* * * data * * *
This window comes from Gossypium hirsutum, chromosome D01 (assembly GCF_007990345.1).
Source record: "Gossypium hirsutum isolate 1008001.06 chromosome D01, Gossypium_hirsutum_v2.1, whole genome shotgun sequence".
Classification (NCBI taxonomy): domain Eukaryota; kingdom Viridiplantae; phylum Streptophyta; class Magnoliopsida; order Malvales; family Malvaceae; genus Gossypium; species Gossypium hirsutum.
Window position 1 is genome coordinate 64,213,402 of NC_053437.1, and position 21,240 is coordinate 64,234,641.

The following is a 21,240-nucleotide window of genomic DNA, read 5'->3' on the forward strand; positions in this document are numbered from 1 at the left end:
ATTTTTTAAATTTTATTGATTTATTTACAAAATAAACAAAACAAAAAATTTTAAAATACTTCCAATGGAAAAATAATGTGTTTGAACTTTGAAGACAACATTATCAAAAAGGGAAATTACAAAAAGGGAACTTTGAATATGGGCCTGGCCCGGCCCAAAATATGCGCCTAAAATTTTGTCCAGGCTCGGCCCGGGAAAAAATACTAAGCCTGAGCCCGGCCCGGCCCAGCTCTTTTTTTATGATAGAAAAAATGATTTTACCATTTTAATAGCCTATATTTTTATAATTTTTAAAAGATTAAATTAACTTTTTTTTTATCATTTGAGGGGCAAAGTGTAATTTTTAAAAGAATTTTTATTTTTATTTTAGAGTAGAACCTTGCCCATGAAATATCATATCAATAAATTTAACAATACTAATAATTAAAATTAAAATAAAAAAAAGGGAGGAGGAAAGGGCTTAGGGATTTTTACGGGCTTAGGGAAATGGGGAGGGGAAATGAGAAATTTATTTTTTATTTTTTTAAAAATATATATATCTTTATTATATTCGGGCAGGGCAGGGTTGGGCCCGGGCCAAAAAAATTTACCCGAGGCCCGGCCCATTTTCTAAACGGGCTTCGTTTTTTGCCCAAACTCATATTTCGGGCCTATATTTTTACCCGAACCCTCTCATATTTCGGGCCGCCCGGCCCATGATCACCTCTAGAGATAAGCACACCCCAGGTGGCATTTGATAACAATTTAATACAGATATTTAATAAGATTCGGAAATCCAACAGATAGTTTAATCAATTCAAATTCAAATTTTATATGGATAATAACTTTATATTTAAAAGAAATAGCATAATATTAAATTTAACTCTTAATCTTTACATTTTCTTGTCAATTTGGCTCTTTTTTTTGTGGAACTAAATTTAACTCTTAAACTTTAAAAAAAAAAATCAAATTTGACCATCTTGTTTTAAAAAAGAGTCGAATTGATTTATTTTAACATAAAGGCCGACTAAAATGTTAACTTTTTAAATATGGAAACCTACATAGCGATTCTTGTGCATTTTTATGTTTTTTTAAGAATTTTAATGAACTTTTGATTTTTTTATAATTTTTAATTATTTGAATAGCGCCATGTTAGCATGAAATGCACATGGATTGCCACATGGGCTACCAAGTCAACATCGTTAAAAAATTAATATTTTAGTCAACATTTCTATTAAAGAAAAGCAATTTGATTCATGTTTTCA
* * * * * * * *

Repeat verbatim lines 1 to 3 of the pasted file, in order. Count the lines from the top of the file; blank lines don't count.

This window comes from Gossypium hirsutum, chromosome D01 (assembly GCF_007990345.1).
Source record: "Gossypium hirsutum isolate 1008001.06 chromosome D01, Gossypium_hirsutum_v2.1, whole genome shotgun sequence".
Classification (NCBI taxonomy): domain Eukaryota; kingdom Viridiplantae; phylum Streptophyta; class Magnoliopsida; order Malvales; family Malvaceae; genus Gossypium; species Gossypium hirsutum.